When I was but 20 years old and in my second year at university, I inherited my mom’s old car, a white VW Jetta. This car had replaced my mother’s classy but temperamental cream Merc with its pink milkshake stain on the ceiling courtesy of my younger brother. By the time I was handed the keys it was more than 10 years old.
The Jetta had done countless school runs and trips to the grocery store, its cavernous boot filled with shopping bags and school books and hockey sticks and wet swimming towels. It had taken us on holiday to the farm or down to the seaside, my brother or I sitting up front with my mom because she was no taxi driver, the other left to dream in the backseat. I had learnt to drive in the Jetta and had more or less managed the parallel parking manoeuvers required of new drivers in my licensing test. My brother had learnt to drive in the Jetta too, and he and his high school friends had gone jaunting around the city late at night.
In my third year at university my housemate and I crammed all our possessions into the car – I have yet to see a car boot as big and spacious as this one – and drove the 10 hours to our campus across the country. I drove that route many more times, the Jetta packed to the hilt with the trappings of student life.
I drove to many other places too. Despite its low height and character as a city car, the Jetta has taken me everywhere. I have road tripped around South Africa and driven dirt roads and mountain passes. I have been alone in expansive spaces with the Jetta, its whirring engine the only sound.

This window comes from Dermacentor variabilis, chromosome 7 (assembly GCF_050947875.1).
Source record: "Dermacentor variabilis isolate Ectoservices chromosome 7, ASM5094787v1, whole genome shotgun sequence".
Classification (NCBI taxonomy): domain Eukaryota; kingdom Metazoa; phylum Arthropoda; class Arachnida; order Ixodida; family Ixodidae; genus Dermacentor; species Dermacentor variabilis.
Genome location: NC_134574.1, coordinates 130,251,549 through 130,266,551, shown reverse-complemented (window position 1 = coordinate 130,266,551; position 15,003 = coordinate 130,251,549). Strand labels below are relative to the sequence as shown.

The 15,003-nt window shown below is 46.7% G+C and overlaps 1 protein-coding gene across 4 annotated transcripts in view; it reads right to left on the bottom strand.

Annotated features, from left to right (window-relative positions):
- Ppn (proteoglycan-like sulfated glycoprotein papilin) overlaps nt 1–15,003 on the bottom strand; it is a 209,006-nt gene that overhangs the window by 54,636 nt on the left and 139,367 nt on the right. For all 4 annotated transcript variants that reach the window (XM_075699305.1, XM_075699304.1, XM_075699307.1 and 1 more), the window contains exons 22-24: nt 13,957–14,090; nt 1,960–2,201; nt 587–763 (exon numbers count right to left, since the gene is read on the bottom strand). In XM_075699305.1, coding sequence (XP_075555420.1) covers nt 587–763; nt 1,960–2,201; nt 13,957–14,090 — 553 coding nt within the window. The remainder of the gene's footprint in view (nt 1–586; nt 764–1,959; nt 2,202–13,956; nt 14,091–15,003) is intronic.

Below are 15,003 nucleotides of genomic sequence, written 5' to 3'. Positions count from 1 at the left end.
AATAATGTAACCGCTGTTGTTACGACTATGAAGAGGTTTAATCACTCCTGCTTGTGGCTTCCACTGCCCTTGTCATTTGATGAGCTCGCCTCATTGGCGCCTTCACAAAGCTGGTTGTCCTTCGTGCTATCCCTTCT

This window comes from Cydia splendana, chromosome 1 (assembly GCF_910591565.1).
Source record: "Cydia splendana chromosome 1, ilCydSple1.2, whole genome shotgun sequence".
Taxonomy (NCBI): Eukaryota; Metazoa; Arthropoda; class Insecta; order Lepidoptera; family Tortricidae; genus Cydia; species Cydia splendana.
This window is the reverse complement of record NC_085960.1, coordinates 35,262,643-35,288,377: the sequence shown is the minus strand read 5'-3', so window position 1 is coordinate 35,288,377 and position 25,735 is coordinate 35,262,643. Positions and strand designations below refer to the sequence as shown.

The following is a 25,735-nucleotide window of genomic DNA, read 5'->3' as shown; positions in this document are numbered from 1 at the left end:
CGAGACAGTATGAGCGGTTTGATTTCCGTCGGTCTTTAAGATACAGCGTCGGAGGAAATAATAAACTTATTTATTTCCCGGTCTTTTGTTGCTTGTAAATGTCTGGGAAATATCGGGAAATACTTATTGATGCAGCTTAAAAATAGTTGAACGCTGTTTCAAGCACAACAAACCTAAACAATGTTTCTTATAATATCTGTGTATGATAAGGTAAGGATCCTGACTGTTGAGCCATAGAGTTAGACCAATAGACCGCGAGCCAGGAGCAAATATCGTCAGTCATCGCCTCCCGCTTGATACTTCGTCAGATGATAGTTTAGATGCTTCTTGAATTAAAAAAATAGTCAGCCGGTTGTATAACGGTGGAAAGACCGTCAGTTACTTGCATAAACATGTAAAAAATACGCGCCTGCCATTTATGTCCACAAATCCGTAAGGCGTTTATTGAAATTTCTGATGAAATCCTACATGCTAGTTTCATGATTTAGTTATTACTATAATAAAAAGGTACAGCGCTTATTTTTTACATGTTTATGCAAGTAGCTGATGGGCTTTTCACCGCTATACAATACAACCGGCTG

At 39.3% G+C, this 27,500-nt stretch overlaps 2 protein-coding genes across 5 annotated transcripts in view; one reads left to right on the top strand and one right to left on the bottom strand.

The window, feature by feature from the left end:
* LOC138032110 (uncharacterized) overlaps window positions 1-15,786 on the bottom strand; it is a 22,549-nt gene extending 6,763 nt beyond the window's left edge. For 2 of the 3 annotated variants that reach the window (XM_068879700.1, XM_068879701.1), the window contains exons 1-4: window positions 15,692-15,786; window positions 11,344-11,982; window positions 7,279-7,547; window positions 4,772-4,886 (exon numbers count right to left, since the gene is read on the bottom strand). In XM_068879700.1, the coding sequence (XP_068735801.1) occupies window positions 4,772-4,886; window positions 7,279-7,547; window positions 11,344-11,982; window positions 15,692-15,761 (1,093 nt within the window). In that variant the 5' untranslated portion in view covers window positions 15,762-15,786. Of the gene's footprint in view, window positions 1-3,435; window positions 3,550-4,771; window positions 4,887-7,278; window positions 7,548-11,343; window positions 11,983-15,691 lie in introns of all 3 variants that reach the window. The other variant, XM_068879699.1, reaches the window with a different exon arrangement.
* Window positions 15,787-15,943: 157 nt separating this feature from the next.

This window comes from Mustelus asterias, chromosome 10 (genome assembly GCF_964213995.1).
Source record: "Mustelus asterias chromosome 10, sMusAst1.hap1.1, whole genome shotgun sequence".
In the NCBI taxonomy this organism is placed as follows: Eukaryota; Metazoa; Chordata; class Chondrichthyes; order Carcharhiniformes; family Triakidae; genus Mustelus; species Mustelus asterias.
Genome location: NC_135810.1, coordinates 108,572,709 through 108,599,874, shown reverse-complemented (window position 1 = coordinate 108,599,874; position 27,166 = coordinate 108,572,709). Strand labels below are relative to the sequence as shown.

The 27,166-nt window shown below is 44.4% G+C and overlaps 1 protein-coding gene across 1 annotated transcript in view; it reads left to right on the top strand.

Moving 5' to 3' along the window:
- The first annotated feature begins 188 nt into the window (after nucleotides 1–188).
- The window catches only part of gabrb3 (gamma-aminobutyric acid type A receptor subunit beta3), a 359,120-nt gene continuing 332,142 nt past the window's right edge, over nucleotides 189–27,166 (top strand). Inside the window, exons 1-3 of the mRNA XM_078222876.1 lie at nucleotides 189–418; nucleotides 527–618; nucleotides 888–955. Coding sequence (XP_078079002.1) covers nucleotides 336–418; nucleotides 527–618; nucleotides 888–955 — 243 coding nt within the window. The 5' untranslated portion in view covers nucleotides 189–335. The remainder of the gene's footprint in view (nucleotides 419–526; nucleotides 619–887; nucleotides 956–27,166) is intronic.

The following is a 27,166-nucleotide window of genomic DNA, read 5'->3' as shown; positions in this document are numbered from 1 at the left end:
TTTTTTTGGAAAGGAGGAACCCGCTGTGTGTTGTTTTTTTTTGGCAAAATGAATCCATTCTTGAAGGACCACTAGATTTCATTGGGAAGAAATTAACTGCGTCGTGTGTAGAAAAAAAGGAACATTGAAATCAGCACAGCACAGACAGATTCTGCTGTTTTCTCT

I’ve had a few flat tires, but, since a condition of me taking ownership of the car was that I show my dad that I can change a tire and jump start the engine, these were not problematic situations. Once, on an empty farm track, the petrol pump started leaking, billowing smoke out from under the hood. A passing farmer took a look and declared it fixable at his farm nearby, but suggested that if I saw flames coming from my engine, I should grab my stuff and run. I didn’t need to run.
I’ve been driving this beast for 10 years now and it’s showing some wear and tear. Each recent repair has been preceded by a sticky situation, a few tears and a phone call to my dad, sometimes from across the country. But it’s always come right in the end, and I’ve driven on and driven home.
I’ve gotten used to the various rattles and shakes, louder and more numerous this last while. But a year after promising my parents that I would trade in the Jetta for a newer, more reliable (meaning safer and less liable to fall apart around me) vehicle, I have had my last drive in my four-wheeled adventurer. The Jetta has been sold and will now take a new owner, another family, a different set of friends to school and the shops, on holiday and down roads not yet explored.
I’ve had the privilege of being able to set off at a moments notice, in my own time and own way. I’ve had the keys to my freedom and am grateful for all the stories the Jetta and I have created together.
In its place is a zippy two-seater bakkie, a small, speedy and hardy model with brakes that work very well and an even bigger compartment for loading up adventure gear. Already I feel the pull of the open road, for there is little that beats cruising along a highway, wind whipping through the open windows and that perfect song providing the soundtrack to that perfect feeling of limitless freedom. Adventure awaits!